Publishers Weekly
"Sixty years after the Holocaust took place... [and] this immense catastrophe recedes from us in time, our preoccupation with it seems only to increase," writes Hoffman in this beautifully wrought, deftly argued examination of how we might attempt to understand the Holocaust. In seven short essays, Hoffman (Lost in Translation, etc.) focuses on the consciousness and experience of the Holocaust's second generation-the children of survivors-as theirs is a "strong case-study in the deep and long-lasting impact of atrocity." Synthesizing personal history (born in Cracow, Poland, in 1945, Hoffman left at the age of 13 with her parents) with astute gleanings from the fields of psychoanalysis, sociology and literary criticism, the book considers such diverse concepts as how the "trauma" of the Holocaust is constructed, the role of emigration and national identity in shaping the second generation's narratives of their lives and how works as diverse as Marguerite Duras's The War: A Memoir and Bernhard Schlink's The Reader helped shape a series of conflicting ideas about victimhood and responsibility. But the power of Hoffman's vision comes in her posing vital questions: "what happens when we focus on `memory' itself rather than its object"; how do we sort through the question of personal and collective responsibility, "distinguish shadows from realities and fable from history" in order to understand what can be done to redress the past? Hoffman writes with a subdued but vibrant passion. In the end, she suggests that Holocaust studies now take on the difficult question of "the range of Jewish behavior during the Holocaust," particularly the missed opportunities for resistance. Such a daring, controversial challenge is emblematic of Hoffman's brave and forthright thinking and places this volume in the vanguard of Holocaust studies. (Jan.) Copyright 2003 Reed Business Information.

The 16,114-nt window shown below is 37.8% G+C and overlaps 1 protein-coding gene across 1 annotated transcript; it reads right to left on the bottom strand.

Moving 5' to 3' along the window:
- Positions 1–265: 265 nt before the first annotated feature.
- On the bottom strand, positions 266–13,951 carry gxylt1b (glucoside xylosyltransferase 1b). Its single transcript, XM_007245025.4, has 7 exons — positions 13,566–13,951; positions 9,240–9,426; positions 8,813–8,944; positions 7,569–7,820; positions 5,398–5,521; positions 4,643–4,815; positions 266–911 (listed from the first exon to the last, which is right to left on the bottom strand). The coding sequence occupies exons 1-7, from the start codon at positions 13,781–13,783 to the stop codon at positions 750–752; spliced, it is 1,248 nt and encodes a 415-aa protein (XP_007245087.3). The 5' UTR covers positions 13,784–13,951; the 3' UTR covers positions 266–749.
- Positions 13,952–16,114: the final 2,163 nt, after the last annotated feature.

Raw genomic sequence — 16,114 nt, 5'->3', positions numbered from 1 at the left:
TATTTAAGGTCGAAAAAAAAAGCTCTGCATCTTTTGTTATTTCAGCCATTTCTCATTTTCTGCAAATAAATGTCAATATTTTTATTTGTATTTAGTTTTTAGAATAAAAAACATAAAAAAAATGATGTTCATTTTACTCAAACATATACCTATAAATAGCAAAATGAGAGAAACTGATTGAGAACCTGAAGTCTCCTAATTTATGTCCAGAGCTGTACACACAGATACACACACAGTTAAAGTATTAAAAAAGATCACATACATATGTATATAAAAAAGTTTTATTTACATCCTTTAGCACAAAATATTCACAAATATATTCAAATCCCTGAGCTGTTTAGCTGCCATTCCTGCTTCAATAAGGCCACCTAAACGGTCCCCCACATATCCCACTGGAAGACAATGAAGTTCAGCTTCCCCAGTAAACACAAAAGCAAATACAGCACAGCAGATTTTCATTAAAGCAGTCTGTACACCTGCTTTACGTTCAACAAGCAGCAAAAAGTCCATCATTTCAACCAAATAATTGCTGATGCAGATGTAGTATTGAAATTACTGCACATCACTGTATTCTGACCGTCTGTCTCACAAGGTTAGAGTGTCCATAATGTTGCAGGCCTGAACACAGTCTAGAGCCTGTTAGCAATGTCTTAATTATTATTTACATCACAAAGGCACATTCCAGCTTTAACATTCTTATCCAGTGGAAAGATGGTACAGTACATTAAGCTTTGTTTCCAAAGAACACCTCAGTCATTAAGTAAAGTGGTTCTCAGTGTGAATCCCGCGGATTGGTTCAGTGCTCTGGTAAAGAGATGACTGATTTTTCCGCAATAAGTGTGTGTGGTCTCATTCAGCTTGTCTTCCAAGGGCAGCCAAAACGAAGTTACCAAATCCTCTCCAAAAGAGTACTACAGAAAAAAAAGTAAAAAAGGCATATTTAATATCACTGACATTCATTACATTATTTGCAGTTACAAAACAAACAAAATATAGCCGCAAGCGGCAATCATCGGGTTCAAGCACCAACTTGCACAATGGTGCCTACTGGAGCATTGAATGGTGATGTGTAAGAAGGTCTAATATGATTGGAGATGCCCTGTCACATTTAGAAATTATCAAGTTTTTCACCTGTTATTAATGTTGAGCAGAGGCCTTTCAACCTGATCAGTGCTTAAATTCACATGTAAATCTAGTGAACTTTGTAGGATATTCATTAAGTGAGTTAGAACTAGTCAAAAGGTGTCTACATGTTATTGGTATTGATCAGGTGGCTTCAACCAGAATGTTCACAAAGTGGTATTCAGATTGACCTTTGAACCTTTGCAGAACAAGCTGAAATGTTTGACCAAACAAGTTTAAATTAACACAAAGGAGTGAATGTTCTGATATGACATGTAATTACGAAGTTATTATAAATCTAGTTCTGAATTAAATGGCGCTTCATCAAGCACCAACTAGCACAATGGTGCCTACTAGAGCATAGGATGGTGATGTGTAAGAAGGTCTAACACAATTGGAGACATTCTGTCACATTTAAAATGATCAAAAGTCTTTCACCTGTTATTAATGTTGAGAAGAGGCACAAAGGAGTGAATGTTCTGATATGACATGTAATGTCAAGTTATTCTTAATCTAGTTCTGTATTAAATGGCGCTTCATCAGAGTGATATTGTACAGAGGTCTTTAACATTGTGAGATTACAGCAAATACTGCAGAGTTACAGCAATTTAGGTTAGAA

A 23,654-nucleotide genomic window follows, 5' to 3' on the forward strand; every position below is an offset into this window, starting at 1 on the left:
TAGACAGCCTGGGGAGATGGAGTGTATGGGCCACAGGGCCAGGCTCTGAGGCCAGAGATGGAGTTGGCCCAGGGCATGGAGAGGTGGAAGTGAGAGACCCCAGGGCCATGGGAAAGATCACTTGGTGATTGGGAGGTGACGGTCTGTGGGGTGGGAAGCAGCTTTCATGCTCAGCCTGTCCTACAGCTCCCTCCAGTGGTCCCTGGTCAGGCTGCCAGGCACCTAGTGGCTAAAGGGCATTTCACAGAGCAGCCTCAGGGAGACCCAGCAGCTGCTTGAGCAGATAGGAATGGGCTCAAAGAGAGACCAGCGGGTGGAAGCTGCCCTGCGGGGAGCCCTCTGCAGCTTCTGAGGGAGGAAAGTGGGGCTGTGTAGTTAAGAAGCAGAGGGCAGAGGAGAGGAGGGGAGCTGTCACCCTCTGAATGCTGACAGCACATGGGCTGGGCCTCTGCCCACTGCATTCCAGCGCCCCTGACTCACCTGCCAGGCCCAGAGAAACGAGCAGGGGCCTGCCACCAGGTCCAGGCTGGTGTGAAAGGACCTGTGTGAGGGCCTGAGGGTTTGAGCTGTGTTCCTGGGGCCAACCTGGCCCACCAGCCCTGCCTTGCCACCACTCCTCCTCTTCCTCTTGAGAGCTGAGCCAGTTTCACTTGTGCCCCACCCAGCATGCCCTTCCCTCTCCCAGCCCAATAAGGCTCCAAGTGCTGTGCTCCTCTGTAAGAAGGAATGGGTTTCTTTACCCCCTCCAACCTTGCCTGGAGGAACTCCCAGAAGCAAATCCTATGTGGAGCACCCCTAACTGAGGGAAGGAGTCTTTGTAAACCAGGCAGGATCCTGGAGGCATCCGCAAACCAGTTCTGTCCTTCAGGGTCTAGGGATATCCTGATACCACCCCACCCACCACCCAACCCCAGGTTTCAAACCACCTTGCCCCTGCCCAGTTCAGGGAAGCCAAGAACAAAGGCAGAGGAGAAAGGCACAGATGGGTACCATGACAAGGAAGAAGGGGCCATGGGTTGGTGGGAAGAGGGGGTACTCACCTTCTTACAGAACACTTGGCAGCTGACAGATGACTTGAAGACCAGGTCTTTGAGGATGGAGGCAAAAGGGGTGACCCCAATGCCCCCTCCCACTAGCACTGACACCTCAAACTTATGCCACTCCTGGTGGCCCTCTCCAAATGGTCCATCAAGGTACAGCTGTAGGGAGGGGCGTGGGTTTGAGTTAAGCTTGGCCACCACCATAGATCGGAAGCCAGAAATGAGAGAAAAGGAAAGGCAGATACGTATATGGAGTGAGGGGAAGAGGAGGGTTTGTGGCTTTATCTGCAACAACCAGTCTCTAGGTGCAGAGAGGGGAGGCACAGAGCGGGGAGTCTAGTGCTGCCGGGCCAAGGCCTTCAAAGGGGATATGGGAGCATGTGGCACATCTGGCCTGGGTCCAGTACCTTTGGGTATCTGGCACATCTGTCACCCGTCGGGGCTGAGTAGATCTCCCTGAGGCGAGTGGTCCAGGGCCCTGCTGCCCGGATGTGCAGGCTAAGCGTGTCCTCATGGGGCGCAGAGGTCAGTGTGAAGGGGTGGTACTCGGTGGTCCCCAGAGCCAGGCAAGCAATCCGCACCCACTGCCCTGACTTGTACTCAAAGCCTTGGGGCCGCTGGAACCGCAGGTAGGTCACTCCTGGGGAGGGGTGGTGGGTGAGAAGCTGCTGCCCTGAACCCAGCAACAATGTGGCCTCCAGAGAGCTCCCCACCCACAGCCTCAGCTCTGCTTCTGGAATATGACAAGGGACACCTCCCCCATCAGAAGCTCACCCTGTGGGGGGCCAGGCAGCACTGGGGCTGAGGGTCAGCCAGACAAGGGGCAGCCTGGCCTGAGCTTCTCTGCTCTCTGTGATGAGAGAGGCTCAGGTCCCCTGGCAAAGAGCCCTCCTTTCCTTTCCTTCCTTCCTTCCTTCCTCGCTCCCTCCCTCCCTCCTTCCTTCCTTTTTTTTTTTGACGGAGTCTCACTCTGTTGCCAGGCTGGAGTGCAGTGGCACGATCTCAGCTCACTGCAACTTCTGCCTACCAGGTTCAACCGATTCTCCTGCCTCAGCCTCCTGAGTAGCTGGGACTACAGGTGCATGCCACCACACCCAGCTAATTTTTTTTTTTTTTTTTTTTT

Library Journal
The psychological effects of the Shoah on the family dynamics of survivors and their offspring have been well documented in two works by Aaron Hass, The Aftermath and In the Shadow of the Holocaust. Hoffman (Lost in Translation; Shtel) investigates a different type of family dynamic: how knowledge about the Holocaust is transmitted and remembered by the second generation. It is always dangerous to use oneself as the model for an entire generation, which Hoffman does but is usually careful to assert that there is no "consensus" among the second generation on any issue. The book is part literary analysis and part memoir, and the line between the two is sometimes blurred. For example, years after reading about the psychological impact of the Shoah on survivors, Hoffman relates her surprise upon learning that both her parents were diagnosed with survivor syndrome (anxiety, depression, panic attacks, recurrent nightmares). Hoffman's prose is sometimes difficult, especially when she is engaged in literary analysis, and obscures what may be some extremely useful insights into how historical memory is reinterpreted across generational lines. One of the more interesting chapters-"From the Past to the Present"-discusses how the Holocaust is used and abused in contemporary political debates on subjects from Israel to the terrorist attacks of 9/11. Recommended for specialized collections.-Frederic Krome, Jacob Rader Marcus Ctr. of the American Jewish Archives, Cincinnati Copyright 2004 Reed Business Information.